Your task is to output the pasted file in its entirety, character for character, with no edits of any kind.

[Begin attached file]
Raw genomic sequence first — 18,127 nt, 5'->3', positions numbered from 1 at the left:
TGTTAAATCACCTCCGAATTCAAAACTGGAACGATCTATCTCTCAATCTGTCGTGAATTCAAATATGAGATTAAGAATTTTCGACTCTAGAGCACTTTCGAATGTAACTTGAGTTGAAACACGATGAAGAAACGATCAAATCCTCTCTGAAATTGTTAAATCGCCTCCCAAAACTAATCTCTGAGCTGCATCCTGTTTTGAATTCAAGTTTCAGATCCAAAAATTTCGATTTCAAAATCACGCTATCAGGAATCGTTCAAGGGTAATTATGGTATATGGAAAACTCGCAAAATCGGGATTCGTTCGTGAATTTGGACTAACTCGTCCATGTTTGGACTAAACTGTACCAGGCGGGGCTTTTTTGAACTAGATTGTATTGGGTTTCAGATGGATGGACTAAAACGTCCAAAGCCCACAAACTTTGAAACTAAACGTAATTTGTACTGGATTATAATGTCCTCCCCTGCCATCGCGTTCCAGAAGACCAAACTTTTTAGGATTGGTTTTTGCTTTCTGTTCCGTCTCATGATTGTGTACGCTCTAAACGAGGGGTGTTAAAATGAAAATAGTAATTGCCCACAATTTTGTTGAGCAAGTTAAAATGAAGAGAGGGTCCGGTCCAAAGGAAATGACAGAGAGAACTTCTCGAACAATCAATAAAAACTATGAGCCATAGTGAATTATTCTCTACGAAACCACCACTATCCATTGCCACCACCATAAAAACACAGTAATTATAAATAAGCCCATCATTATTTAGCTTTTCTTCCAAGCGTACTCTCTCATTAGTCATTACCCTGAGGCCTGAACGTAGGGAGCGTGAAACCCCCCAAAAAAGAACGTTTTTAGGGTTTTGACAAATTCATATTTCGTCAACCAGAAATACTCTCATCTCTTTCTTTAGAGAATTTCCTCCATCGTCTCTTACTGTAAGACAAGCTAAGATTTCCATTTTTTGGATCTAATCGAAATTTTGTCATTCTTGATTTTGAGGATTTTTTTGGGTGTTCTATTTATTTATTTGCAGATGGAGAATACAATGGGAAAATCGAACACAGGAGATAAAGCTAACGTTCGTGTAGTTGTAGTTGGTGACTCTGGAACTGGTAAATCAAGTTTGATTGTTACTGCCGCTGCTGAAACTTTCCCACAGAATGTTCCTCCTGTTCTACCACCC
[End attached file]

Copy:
Raw genomic sequence first — 18,127 nt, 5'->3', positions numbered from 1 at the left:
TGTTAAATCACCTCCGAATTCAAAACTGGAACGATCTATCTCTCAATCTGTCGTGAATTCAAATATGAGATTAAGAATTTTCGACTCTAGAGCACTTTCGAATGTAACTTGAGTTGAAACACGATGAAGAAACGATCAAATCCTCTCTGAAATTGTTAAATCGCCTCCCAAAACTAATCTCTGAGCTGCATCCTGTTTTGAATTCAAGTTTCAGATCCAAAAATTTCGATTTCAAAATCACGCTATCAGGAATCGTTCAAGGGTAATTATGGTATATGGAAAACTCGCAAAATCGGGATTCGTTCGTGAATTTGGACTAACTCGTCCATGTTTGGACTAAACTGTACCAGGCGGGGCTTTTTTGAACTAGATTGTATTGGGTTTCAGATGGATGGACTAAAACGTCCAAAGCCCACAAACTTTGAAACTAAACGTAATTTGTACTGGATTATAATGTCCTCCCCTGCCATCGCGTTCCAGAAGACCAAACTTTTTAGGATTGGTTTTTGCTTTCTGTTCCGTCTCATGATTGTGTACGCTCTAAACGAGGGGTGTTAAAATGAAAATAGTAATTGCCCACAATTTTGTTGAGCAAGTTAAAATGAAGAGAGGGTCCGGTCCAAAGGAAATGACAGAGAGAACTTCTCGAACAATCAATAAAAACTATGAGCCATAGTGAATTATTCTCTACGAAACCACCACTATCCATTGCCACCACCATAAAAACACAGTAATTATAAATAAGCCCATCATTATTTAGCTTTTCTTCCAAGCGTACTCTCTCATTAGTCATTACCCTGAGGCCTGAACGTAGGGAGCGTGAAACCCCCCAAAAAAGAACGTTTTTAGGGTTTTGACAAATTCATATTTCGTCAACCAGAAATACTCTCATCTCTTTCTTTAGAGAATTTCCTCCATCGTCTCTTACTGTAAGACAAGCTAAGATTTCCATTTTTTGGATCTAATCGAAATTTTGTCATTCTTGATTTTGAGGATTTTTTTGGGTGTTCTATTTATTTATTTGCAGATGGAGAATACAATGGGAAAATCGAACACAGGAGATAAAGCTAACGTTCGTGTAGTTGTAGTTGGTGACTCTGGAACTGGTAAATCAAGTTTGATTGTTACTGCCGCTGCTGAAACTTTCCCACAGAATGTTCCTCCTGTTCTACCACCC